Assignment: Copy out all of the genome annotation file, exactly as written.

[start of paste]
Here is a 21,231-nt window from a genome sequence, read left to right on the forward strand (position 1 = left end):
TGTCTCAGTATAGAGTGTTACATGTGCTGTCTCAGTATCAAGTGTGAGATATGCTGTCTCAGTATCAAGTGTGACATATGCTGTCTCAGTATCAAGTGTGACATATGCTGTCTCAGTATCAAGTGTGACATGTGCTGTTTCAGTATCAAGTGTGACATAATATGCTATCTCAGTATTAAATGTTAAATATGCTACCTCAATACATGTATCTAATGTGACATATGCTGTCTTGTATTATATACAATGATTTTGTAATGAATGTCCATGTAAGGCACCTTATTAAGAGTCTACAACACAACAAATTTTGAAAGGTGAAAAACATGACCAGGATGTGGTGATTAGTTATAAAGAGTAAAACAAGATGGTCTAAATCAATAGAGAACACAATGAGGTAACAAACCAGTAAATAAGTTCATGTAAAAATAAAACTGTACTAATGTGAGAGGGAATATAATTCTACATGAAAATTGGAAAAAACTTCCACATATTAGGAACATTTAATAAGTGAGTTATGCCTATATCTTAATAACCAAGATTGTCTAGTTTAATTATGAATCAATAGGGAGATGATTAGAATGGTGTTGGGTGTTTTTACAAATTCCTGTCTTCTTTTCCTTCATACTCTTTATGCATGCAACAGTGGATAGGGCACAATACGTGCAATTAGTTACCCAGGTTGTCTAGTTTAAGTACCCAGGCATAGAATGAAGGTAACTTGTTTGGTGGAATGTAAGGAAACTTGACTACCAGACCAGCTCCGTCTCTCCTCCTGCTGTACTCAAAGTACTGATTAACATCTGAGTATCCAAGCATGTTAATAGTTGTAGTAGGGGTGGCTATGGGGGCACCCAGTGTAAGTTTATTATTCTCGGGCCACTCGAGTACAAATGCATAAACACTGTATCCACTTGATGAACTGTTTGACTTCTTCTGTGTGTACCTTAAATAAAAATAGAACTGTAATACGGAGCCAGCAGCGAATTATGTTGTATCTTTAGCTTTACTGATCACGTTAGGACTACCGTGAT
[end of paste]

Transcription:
Here is a 21,231-nt window from a genome sequence, read left to right on the forward strand (position 1 = left end):
TGTCTCAGTATAGAGTGTTACATGTGCTGTCTCAGTATCAAGTGTGAGATATGCTGTCTCAGTATCAAGTGTGACATATGCTGTCTCAGTATCAAGTGTGACATATGCTGTCTCAGTATCAAGTGTGACATGTGCTGTTTCAGTATCAAGTGTGACATAATATGCTATCTCAGTATTAAATGTTAAATATGCTACCTCAATACATGTATCTAATGTGACATATGCTGTCTTGTATTATATACAATGATTTTGTAATGAATGTCCATGTAAGGCACCTTATTAAGAGTCTACAACACAACAAATTTTGAAAGGTGAAAAACATGACCAGGATGTGGTGATTAGTTATAAAGAGTAAAACAAGATGGTCTAAATCAATAGAGAACACAATGAGGTAACAAACCAGTAAATAAGTTCATGTAAAAATAAAACTGTACTAATGTGAGAGGGAATATAATTCTACATGAAAATTGGAAAAAACTTCCACATATTAGGAACATTTAATAAGTGAGTTATGCCTATATCTTAATAACCAAGATTGTCTAGTTTAATTATGAATCAATAGGGAGATGATTAGAATGGTGTTGGGTGTTTTTACAAATTCCTGTCTTCTTTTCCTTCATACTCTTTATGCATGCAACAGTGGATAGGGCACAATACGTGCAATTAGTTACCCAGGTTGTCTAGTTTAAGTACCCAGGCATAGAATGAAGGTAACTTGTTTGGTGGAATGTAAGGAAACTTGACTACCAGACCAGCTCCGTCTCTCCTCCTGCTGTACTCAAAGTACTGATTAACATCTGAGTATCCAAGCATGTTAATAGTTGTAGTAGGGGTGGCTATGGGGGCACCCAGTGTAAGTTTATTATTCTCGGGCCACTCGAGTACAAATGCATAAACACTGTATCCACTTGATGAACTGTTTGACTTCTTCTGTGTGTACCTTAAATAAAAATAGAACTGTAATACGGAGCCAGCAGCGAATTATGTTGTATCTTTAGCTTTACTGATCACGTTAGGACTACCGTGAT